The 1990s are correctly regarded as the second golden era of bodybuilding after the mid-’70s. It was the generation that came of age idolizing Schwarzenegger and memorizing Pumping Iron, and Dorian Yates, Ronnie Coleman, Flex Wheeler and a dozen other legends took physiques to new standards of size and striations. Curiously, though, backs, legs and arms swelled to new dimensions, but chests lagged behind. In fact, the quintet on our list would surely fare the worst in a contest against the other four decades. In fairness, we relegated Haney to the ’80s and Coleman to the 2000s, although both won Sandows in the ’90s.
Still, the definitive ’90s bodybuilder, Dorian Yates, did not possess a particularly great chest, and there’s no disputing that pecs did not participate in the quantum leap forward of other body parts in these years of baggy pants and Otomix shoes. Perhaps it had more to do with genetic strengths, but we can also see these chest training changes taking form in the ’90s:
- ■ PLATE-LOADED MACHINES Hammer Strength and similar pressing machines that more closely resembled free weights grew in popularity.
- ■ MECHANICAL FLYES Seated flye machines and more adjustable pec decks began appearing in gyms.
- ■ LOWER VOLUME Following Yates’ lead, many bodybuilders increased intensity but reduced workout volume.
- ■ LOWER FREQUENCY Again following Yates’ lead, during the late ’90s, training body parts just once per week grew in popularity. Typically, this meant chest got its own workout.
5. FLEX WHEELER: This winner of 16 pro shows and three-time Olympia runner-up (’93, ’98, ’99) was never noted for his chest, but his, like Nubret’s, seemed to be chiseled from marble, adding to his aura of invincibility (against everyone but Yates) in the front shots. His pec training favored a balance of machines and free weightsfor moderate reps.
4. PAVOL JABLONICKY: The Czechoslovakian Jablonicky was not the thickest in every lineup, his pecs were especially tall, wide and striated and helped propel him to his first pro victory in 1999.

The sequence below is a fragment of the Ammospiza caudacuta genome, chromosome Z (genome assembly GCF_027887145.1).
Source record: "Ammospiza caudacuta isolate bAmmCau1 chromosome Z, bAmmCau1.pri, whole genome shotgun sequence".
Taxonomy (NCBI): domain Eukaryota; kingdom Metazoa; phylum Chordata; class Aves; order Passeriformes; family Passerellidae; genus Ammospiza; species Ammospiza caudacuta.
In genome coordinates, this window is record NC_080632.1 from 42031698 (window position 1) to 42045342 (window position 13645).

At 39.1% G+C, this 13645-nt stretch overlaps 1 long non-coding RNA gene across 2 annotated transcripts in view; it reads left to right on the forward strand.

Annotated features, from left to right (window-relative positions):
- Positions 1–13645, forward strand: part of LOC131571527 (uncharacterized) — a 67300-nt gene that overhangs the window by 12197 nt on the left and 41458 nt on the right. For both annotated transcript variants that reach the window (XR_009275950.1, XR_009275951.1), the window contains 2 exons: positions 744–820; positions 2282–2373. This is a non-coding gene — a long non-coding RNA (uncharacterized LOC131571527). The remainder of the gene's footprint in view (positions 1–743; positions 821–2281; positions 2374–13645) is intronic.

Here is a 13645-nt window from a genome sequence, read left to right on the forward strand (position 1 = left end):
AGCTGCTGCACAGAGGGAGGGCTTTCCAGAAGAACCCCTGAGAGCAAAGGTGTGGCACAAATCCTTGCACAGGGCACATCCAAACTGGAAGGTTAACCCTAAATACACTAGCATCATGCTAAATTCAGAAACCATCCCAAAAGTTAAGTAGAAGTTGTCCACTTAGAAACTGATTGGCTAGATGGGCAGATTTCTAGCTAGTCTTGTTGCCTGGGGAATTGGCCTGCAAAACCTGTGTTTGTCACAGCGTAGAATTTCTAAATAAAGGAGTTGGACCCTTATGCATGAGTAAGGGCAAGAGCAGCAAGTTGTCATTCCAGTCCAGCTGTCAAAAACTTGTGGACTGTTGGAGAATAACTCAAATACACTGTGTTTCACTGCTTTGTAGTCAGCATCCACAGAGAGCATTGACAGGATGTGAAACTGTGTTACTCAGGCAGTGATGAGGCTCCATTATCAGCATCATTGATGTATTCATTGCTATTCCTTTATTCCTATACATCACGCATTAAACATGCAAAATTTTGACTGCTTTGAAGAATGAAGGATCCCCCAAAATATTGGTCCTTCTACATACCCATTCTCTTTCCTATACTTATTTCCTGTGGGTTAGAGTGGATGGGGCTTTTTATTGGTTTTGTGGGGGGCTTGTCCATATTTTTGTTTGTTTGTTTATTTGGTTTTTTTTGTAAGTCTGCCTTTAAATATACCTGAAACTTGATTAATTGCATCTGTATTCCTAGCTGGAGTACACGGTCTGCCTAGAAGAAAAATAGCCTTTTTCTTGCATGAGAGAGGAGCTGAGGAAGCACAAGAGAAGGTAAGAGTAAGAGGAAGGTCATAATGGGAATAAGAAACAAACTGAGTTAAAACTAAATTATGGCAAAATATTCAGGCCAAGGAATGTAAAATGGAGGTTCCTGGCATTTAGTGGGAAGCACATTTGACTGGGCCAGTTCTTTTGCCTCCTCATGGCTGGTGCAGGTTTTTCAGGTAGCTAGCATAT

3. JEAN-PIERRE FUX: This Swiss behemoth, who placed seventh in the 1997 Mr. O, didn’t have the most symmetrical chest, as it sloped to the outer and lower regions, but it was nearly impossible to outchest him, whether he was standing semirelaxed or crunching a crab shot.
2. KEVIN LEVRONE: In contrast to the extra-wide Fux, this winner of 20 pro shows and four-time Olympia runner-up (’92, ’95, ’00, ’02) sported pecs that were narrow and not noted for their density, but they won posedowns nonetheless because they were symmetrical from top to bottom, sported the deepest side divots of his era and were perpetually splintered in his trademark handsin- front most-muscular.
1. MARKUS RUHL: You may be surprised to find the German Rühl atop this decade. After all, he competed in only six pro shows in the ’90s, never placing higher than fourth, but he entered 26 and racked up two wins the next decade. In more recent years, a center tear that separated and deflated his pecs marred his chest, though. So let’s return to that fourth place at the 1999 Night Of Champions, which launched Rühl-mania when he was 27 and 270 pounds. Much of the furor was about his chest. It wasn’t thick enough to eclipse the pecs of Olympia contenders, but it was the highest seen since Columbu’s and so striated it resembled two mounds of perfectly aligned soda straws. Even with his reliance on machines for pressing, Rühl crafted a chest that set the density standard for the next decade.